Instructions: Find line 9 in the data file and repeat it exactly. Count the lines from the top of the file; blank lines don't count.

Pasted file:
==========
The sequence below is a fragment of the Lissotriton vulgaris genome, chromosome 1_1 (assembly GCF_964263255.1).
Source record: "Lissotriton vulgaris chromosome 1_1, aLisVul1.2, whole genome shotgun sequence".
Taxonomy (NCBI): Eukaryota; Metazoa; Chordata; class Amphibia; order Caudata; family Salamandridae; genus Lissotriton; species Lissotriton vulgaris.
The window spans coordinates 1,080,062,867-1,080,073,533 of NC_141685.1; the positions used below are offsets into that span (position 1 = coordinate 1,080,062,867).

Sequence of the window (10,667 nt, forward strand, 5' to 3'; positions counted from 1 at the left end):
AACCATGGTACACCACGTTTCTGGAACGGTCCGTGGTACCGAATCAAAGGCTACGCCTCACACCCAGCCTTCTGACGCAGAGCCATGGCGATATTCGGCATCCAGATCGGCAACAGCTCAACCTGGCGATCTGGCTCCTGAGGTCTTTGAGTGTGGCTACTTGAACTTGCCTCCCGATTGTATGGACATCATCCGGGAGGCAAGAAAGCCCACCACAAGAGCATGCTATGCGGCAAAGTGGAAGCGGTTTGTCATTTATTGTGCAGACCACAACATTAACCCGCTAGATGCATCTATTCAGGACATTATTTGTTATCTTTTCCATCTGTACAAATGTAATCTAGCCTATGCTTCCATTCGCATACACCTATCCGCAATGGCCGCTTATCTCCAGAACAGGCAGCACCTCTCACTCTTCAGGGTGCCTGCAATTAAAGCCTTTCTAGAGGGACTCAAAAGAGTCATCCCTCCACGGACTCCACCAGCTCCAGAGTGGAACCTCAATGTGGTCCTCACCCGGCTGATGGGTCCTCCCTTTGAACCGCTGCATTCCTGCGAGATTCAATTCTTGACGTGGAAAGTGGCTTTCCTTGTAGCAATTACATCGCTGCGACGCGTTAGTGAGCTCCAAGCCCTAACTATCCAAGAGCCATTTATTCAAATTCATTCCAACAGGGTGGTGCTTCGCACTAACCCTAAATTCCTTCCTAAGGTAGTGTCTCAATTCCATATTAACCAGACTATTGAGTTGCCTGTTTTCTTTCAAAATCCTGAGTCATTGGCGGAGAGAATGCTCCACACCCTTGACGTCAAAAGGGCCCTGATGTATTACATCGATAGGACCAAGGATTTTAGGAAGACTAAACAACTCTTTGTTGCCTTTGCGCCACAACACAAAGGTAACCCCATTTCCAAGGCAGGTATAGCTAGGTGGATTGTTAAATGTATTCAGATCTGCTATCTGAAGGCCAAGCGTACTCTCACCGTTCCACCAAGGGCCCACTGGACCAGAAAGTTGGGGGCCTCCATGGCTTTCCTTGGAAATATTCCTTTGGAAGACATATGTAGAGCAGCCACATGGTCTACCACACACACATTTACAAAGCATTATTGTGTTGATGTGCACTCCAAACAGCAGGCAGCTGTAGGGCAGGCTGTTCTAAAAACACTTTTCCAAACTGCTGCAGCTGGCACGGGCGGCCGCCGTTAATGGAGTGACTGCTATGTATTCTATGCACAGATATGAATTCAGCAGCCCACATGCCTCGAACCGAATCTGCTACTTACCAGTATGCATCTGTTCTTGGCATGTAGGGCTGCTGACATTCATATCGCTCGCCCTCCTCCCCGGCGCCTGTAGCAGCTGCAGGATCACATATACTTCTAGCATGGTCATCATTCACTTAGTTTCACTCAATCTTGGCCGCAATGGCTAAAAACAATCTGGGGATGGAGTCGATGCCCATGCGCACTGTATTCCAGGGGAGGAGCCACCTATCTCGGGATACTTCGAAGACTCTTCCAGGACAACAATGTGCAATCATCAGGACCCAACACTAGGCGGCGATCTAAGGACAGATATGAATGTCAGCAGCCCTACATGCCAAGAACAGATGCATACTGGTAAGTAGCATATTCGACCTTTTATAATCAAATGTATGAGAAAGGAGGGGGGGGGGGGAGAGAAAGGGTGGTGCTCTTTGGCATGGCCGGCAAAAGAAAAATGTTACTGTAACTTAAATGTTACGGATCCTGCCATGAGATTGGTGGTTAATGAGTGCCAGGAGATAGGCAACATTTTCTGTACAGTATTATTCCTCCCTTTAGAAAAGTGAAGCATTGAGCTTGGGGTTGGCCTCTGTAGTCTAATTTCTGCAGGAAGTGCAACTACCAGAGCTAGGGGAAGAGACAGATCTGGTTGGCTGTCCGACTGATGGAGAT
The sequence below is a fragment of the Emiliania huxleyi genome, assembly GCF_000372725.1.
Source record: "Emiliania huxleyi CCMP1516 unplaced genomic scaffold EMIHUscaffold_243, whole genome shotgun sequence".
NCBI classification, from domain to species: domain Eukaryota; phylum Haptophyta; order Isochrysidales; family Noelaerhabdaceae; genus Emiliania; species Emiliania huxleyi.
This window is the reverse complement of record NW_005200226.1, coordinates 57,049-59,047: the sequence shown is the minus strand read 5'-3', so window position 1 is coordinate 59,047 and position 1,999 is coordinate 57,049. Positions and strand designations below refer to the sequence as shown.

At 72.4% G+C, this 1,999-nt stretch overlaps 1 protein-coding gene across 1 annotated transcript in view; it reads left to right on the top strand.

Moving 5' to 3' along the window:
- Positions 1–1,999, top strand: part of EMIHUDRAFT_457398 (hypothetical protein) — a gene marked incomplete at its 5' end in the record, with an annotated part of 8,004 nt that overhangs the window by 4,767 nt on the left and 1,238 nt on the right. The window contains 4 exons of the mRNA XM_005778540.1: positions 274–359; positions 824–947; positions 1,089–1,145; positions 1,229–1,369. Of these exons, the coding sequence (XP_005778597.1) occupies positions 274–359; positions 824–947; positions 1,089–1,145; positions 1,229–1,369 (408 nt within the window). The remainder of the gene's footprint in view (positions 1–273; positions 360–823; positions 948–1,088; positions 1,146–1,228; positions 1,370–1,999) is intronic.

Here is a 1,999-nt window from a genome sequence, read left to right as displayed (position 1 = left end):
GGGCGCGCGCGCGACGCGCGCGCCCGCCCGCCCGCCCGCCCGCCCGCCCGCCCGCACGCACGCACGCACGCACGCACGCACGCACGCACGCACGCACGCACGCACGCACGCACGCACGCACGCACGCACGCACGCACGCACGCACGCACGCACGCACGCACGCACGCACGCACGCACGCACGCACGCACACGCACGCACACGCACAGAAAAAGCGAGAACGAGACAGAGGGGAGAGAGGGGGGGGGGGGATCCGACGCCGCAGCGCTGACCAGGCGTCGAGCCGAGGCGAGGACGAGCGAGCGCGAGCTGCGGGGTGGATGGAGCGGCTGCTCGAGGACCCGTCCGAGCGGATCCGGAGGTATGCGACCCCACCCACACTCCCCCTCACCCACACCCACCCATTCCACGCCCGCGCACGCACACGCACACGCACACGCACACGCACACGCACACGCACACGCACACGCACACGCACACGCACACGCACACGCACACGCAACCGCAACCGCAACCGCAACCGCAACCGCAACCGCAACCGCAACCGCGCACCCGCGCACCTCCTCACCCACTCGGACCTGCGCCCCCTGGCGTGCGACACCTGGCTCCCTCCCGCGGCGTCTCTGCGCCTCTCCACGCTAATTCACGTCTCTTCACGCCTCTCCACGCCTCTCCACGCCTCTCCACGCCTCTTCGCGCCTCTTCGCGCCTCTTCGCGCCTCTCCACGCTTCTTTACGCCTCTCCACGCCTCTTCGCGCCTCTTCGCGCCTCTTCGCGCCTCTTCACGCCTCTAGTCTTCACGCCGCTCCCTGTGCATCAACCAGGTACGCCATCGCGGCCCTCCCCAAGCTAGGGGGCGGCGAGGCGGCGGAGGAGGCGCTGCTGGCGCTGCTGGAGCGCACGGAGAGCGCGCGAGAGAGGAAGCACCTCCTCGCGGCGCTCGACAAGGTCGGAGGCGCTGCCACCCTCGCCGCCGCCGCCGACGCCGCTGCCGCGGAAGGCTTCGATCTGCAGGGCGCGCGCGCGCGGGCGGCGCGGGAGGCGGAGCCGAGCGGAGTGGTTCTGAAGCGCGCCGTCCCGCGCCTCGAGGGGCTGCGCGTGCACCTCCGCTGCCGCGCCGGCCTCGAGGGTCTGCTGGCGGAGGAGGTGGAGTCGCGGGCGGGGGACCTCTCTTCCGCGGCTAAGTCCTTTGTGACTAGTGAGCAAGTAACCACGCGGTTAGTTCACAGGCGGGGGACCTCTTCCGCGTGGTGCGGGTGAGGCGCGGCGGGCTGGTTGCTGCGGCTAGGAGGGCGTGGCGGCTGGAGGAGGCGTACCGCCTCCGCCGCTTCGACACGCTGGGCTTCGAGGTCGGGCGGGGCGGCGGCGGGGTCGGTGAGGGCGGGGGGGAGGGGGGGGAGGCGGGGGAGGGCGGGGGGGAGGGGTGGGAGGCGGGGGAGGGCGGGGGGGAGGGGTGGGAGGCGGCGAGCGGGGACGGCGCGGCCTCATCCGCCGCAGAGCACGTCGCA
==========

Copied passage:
NCBI classification, from domain to species: domain Eukaryota; phylum Haptophyta; order Isochrysidales; family Noelaerhabdaceae; genus Emiliania; species Emiliania huxleyi.